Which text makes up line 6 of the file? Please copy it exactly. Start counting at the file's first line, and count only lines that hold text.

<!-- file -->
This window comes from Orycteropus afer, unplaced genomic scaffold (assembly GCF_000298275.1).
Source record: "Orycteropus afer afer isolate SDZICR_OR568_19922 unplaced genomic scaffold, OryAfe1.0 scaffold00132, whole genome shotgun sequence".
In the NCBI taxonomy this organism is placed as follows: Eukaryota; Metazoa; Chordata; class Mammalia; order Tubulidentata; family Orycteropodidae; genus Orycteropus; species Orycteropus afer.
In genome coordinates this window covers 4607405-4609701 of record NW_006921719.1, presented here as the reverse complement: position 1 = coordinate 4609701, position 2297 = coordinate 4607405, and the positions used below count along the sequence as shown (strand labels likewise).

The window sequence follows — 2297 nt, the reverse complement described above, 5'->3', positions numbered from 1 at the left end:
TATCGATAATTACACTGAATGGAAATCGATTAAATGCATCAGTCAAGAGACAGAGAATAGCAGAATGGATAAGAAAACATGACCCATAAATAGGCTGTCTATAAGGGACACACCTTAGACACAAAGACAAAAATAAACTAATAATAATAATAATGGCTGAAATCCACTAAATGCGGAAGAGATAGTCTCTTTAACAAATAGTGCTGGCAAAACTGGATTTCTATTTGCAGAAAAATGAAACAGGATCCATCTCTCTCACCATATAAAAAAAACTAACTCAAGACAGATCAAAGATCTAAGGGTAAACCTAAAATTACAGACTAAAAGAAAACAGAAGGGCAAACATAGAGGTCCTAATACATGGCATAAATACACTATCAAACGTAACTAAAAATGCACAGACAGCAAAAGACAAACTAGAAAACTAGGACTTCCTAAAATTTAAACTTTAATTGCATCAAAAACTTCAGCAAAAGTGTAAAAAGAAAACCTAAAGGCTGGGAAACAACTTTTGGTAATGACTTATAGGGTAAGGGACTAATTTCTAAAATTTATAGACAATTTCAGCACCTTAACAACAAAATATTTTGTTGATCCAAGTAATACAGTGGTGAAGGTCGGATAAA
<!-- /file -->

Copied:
TATCGATAATTACACTGAATGGAAATCGATTAAATGCATCAGTCAAGAGACAGAGAATAGCAGAATGGATAAGAAAACATGACCCATAAATAGGCTGTCTATAAGGGACACACCTTAGACACAAAGACAAAAATAAACTAATAATAATAATAATGGCTGAAATCCACTAAATGCGGAAGAGATAGTCTCTTTAACAAATAGTGCTGGCAAAACTGGATTTCTATTTGCAGAAAAATGAAACAGGATCCATCTCTCTCACCATATAAAAAAAACTAACTCAAGACAGATCAAAGATCTAAGGGTAAACCTAAAATTACAGACTAAAAGAAAACAGAAGGGCAAACATAGAGGTCCTAATACATGGCATAAATACACTATCAAACGTAACTAAAAATGCACAGACAGCAAAAGACAAACTAGAAAACTAGGACTTCCTAAAATTTAAACTTTAATTGCATCAAAAACTTCAGCAAAAGTGTAAAAAGAAAACCTAAAGGCTGGGAAACAACTTTTGGTAATGACTTATAGGGTAAGGGACTAATTTCTAAAATTTATAGACAATTTCAGCACCTTAACAACAAAATATTTTGTTGATCCAAGTAATACAGTGGTGAAGGTCGGATAAA